Similar to the New York Latino community, Poland is a country whose moral principles are guided by two institutions: the Catholic Church and a culturally ingrained patriarchy. Neither of these go well with the idea of tolerance towards homosexuality. Nevertheless, a debate within the Church about tolerance is not out of the question.  It has long time been the practice of the LGBT movement, especially in lesbian circles, to demonize the Church and antagonize its members (a mistake also made by the Polish feminist movement). This demonstrates the movement’s immaturity. Instead of attempting to engage the more progressive members of the Church in a debate (perhaps in concert with other minority groups), it marginalizes itself in refusing to seek out a partnership.  Perceiving few alternatives, queers are forced to identify as atheists, therein marginalizing themselves further. In short, the movement erects artificial walls  which prevent the integration of LGBT Poles into the larger LGBT movement, and consequently, the LGBT community into larger society.
How does the work of MTR–NY translate to Poland? Given the similarities of some of the cultural obstacles in each case, what works for the Latino community in the US could work in Poland. The one-on-one approach as well as the discreet campaign for respect, as opposed to merely acceptance, is the first step in a long process of creating a dialogue. As a member of the EU, Poland has to overcome its homophobia, but this needs to occur in reality, and not only on paper. Gay marriage is not yet treated as a real issue, and will not be one for a long time. In the meantime, creating a safe space for people to come out, or making it easier to stay in the closet for those who prefer that, should be the priority of any activist movement. The LGBT groups in Poland have an opportunity to build coalitions with other organizations also promoting tolerance. It might be too much of a reach to convince a school in rural Poland to host an anti-homophobia workshop, but a tolerance workshop led by a secular scout organization would still be more than welcome. The scout movement is only one example of a youth organization that has been fostering youth activism for years. Given the major identity crisis currently being faced by the LGBT movement and its effort to redefine itself, its activists should seek a coalition with such organizations in order to reach out to smaller communities.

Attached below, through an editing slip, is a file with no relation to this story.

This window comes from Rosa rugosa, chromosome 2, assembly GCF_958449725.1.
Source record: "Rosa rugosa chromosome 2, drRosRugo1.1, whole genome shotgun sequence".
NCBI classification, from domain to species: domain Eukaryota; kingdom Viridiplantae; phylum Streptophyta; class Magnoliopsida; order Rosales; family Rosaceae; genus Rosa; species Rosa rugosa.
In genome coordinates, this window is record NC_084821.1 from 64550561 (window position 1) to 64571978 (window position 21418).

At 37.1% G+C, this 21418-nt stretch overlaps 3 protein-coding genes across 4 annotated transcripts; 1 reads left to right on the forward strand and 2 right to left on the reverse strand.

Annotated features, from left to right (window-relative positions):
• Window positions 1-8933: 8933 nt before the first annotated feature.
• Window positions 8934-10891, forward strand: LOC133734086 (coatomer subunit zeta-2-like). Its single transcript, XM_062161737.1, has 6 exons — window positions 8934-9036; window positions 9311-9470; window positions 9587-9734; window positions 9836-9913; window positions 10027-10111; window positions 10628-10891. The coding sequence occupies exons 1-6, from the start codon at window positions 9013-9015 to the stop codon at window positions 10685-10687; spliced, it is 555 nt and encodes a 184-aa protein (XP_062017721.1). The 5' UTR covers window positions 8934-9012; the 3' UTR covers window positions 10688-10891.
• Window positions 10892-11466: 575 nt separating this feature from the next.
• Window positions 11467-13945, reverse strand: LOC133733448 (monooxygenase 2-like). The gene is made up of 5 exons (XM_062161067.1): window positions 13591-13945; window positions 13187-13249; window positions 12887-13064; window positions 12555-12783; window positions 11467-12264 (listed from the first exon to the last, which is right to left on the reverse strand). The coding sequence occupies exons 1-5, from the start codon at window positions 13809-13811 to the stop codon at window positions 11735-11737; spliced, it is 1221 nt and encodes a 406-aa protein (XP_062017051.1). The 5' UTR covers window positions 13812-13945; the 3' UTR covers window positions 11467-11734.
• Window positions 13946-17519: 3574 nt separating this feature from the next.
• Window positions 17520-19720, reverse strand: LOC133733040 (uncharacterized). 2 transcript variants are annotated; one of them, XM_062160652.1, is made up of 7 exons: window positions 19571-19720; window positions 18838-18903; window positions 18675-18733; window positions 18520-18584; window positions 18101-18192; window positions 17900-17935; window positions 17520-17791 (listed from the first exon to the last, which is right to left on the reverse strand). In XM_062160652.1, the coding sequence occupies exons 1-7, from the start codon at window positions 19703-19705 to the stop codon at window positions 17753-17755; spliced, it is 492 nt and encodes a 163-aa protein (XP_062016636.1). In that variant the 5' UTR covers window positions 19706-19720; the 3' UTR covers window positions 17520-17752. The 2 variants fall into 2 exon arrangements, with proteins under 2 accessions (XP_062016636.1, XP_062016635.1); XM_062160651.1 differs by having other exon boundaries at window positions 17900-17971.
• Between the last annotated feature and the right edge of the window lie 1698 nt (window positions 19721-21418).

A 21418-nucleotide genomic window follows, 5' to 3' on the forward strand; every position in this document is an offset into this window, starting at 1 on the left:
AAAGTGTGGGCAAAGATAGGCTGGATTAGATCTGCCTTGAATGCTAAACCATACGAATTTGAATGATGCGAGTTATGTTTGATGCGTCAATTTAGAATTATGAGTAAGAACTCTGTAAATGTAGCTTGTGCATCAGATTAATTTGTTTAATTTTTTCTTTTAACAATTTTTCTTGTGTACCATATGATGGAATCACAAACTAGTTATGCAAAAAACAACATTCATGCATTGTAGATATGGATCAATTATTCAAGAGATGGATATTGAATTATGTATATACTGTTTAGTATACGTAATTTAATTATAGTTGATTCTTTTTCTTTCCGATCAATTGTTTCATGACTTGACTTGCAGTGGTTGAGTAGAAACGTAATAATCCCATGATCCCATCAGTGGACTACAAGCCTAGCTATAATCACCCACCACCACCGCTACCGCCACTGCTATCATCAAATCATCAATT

We claim that the major priority of various international LGBT communities should be the protection of its youth. It would be more efficient and sustainable to implement these actions locally, but they also need to maintain an international scope. It is not enough merely to construct local safe havens; it is also necessary to build a transnational network dedicated to the well-being of the next generation. In our interview with Carl Siciliano, Executive Director of the Ali Forney Center, he revealed an innovative proposal. Borrowing from historical movements such as the Righteous Gentiles, the Latin American Sanctuary Movement, and the Abolitionist Underground Railroad in the US, he suggests creating a network of safe houses for LGBT youth fleeing homophobic societies, particularly in countries where the prevailing practice is state-sponsored punishment and/or death for those who are LGBT.  These countries include Iran, Yemen, Sudan, Suriname, Jamaica, Ethiopia and parts of Nigeria. This network would extend not only between countries, but also regionally, within countries. Because of the necessarily secret nature of these safe houses, it would be of utmost importance to verify that there are strong and trustworthy relationships with the hosts; to ensure this level of trust, locations would be researched on an individual, one-on-one basis. The houses would most likely belong to individuals as opposed to organizations, so as to reduce the visibility of their activities and the movement as a whole. Systems of cooperation would be set up to provide legal, mental and physical services, as well as housing—similar to the way that the Ali Forney Center provides for its clients. These safe houses, if organized in the way described above, can serve as a way of effectively employing the more intimate strategies of trust illustrated by the work of Make the Road and PRYDE.